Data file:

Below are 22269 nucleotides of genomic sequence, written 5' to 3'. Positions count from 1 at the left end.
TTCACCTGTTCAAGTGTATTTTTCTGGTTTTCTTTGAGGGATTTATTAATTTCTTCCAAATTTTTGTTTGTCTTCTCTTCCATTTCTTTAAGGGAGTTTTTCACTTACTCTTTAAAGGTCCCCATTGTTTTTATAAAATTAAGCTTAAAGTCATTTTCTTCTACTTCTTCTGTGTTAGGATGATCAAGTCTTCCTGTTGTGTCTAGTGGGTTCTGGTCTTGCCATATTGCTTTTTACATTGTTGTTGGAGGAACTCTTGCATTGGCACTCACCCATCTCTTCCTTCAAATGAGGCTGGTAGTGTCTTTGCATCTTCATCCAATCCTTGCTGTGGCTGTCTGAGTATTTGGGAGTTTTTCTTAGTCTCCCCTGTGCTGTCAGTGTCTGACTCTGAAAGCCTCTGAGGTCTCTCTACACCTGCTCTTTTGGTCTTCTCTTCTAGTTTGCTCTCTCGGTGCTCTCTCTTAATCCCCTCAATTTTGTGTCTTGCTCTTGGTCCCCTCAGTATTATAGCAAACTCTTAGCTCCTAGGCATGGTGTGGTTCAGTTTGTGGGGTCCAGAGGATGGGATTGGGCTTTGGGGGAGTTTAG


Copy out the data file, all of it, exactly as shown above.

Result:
Below are 22269 nucleotides of genomic sequence, written 5' to 3'. Positions count from 1 at the left end.
TTCACCTGTTCAAGTGTATTTTTCTGGTTTTCTTTGAGGGATTTATTAATTTCTTCCAAATTTTTGTTTGTCTTCTCTTCCATTTCTTTAAGGGAGTTTTTCACTTACTCTTTAAAGGTCCCCATTGTTTTTATAAAATTAAGCTTAAAGTCATTTTCTTCTACTTCTTCTGTGTTAGGATGATCAAGTCTTCCTGTTGTGTCTAGTGGGTTCTGGTCTTGCCATATTGCTTTTTACATTGTTGTTGGAGGAACTCTTGCATTGGCACTCACCCATCTCTTCCTTCAAATGAGGCTGGTAGTGTCTTTGCATCTTCATCCAATCCTTGCTGTGGCTGTCTGAGTATTTGGGAGTTTTTCTTAGTCTCCCCTGTGCTGTCAGTGTCTGACTCTGAAAGCCTCTGAGGTCTCTCTACACCTGCTCTTTTGGTCTTCTCTTCTAGTTTGCTCTCTCGGTGCTCTCTCTTAATCCCCTCAATTTTGTGTCTTGCTCTTGGTCCCCTCAGTATTATAGCAAACTCTTAGCTCCTAGGCATGGTGTGGTTCAGTTTGTGGGGTCCAGAGGATGGGATTGGGCTTTGGGGGAGTTTAG